We continue to bask in the light of Christmas as we celebrate the great feast of the Epiphany this weekend. The arrival of the Magi to adore and worship the Newborn King, Jesus Christ is a great solemnity in the Church. They brought expensive gifts to give the baby Jesus. And so Epiphany is an occasion of gift giving and gift receiving. It is called “Little Christmas” in many cultures where it is on Epiphany Day not Christmas Day that the gifts are exchanged. Epiphany is an occasion for us to reflect upon the many gifts we have been given in life and how well we share those gifts with others.
In a book entitled Forty– Two Gifts I’d Like To Give To You the author mentions many gifts we might give each other in life. They include: the gift of good advice, the gift of being optimistic, the gift of being patient with the problems of life; the gift of doing what’s right and knowing what’s wrong; the gift of believing in your abilities and the gift of spreading joy around.
On Epiphany we might consider joyfully offering the Christian version of such gifts including offering a kind word to someone who is feeling down; a helping hand to someone in need; the assurance of prayers for someone who is ill or unemployed; the constancy of companionship for someone who is lonely or isolated; the gift of our time to both our family and our God; the gift of listening with undivided attention to those we love; the gift of our silence in the face of gossip; the gift of forgiveness for someone who has hurt us and even the gift of forgetfulness of others past faults and transgressions. These gifts along with the gift of our Catholic faith are lived out through our loving service and support for one another both the neighbor and the stranger. They flow from the ultimate gift of God’s saving grace.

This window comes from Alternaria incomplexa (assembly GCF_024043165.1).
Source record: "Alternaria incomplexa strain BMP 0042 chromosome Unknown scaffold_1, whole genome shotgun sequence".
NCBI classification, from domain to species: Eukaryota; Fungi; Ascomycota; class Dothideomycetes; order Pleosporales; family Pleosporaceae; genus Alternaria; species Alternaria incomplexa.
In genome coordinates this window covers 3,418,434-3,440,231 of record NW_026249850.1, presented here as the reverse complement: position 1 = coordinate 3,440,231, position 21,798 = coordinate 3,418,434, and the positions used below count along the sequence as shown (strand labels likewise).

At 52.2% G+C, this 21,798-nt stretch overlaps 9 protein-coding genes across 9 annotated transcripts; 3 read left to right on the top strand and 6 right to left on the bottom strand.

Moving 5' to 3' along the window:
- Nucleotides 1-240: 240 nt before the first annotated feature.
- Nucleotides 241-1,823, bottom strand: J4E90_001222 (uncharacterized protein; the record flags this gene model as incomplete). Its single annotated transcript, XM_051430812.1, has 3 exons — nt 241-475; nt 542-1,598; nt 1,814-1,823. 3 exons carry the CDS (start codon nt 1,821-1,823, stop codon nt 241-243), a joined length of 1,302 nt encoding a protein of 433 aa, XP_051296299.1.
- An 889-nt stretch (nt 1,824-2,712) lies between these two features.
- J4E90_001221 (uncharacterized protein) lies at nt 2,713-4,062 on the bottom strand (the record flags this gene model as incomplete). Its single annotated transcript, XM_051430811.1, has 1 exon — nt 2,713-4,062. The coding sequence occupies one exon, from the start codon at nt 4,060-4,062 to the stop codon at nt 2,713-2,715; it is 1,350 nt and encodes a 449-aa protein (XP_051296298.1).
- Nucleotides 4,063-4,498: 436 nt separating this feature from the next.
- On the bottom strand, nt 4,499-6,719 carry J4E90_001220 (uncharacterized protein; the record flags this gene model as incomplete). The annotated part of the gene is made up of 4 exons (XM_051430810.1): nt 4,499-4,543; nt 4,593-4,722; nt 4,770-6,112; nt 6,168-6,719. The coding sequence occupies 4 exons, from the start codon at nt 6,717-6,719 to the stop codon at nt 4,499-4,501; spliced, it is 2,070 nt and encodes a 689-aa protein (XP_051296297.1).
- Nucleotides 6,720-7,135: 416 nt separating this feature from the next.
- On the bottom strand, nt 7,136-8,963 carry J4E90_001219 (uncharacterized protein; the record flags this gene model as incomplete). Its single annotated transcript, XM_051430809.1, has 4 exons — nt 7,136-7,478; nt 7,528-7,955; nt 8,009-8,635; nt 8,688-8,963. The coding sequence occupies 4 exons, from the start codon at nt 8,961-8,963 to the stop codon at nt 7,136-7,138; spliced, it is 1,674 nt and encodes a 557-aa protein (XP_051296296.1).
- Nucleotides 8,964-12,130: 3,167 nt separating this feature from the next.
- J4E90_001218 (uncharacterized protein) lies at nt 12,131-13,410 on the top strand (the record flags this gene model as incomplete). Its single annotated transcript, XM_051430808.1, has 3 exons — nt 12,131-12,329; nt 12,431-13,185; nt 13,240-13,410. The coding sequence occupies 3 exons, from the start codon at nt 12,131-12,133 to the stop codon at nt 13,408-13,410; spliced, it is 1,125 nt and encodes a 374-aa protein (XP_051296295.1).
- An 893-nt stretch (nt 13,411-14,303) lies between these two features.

Today we celebrate not only the Epiphany of the Three Kings but also the gift and grace made manifest among us and within us in God made Man, Jesus Christ. Like the Three Kings I too have been travelling around searching for the star. Well, not really the star but rather the crèche below it. One night during this Christmas Season I spent a bit of time driving around the streets and neighborhoods of our parish. I was admiring the beautiful Christmas lights and decorations on houses both big and small. Some displays are quite spectacular! However, in searching for the star over the stable like the Three Kings I soon discovered that noticeably absent from many houses was a crèche on the front lawn. I did see Santa and his reindeer including several versions of Rudolph but not too many Holy Families!
I know that in most homes the crèche has a place of honor near the tree or in a prominent place in the house but not so outside the home. Why is that? Shouldn’t it be front and center when we decorate our homes both inside and outside? While pondering all this it occurred to me that we don’t have a crèche outside at Our Lady of Mercy!! So I quickly ordered an outdoor nativity set from Tally’s the day after Christmas! Next year it will adorn our Church property as a focal point of the season we celebrate. Perhaps you might consider the same for your own front lawn. Wouldn’t it be a beautiful sight to behold on lawns all over East Greenwich the Holy Family! Instead of Santa and reindeer we would see the sheep and shepherds, the Three Kings and even perhaps the star shining brightly above the crèche!
I am away in Rochester this weekend for the Installation of Bishop Matano as the new diocesan bishop. The bishop is a native of Providence and I had the great pleasure of living and working with him at St. Augustine Parish as a newly ordained priest. Bishop Matano had been serving as Bishop of Burlington, Vermont until this transfer. I along with many priests from Providence including Bishop Evans are making the trek to northern New York for this great celebration for Bishop Matano. I ask that you please pray for him as he begins his new episcopal ministry in the Diocese of Rochester, NY. Happy Epiphany Day! God Bless!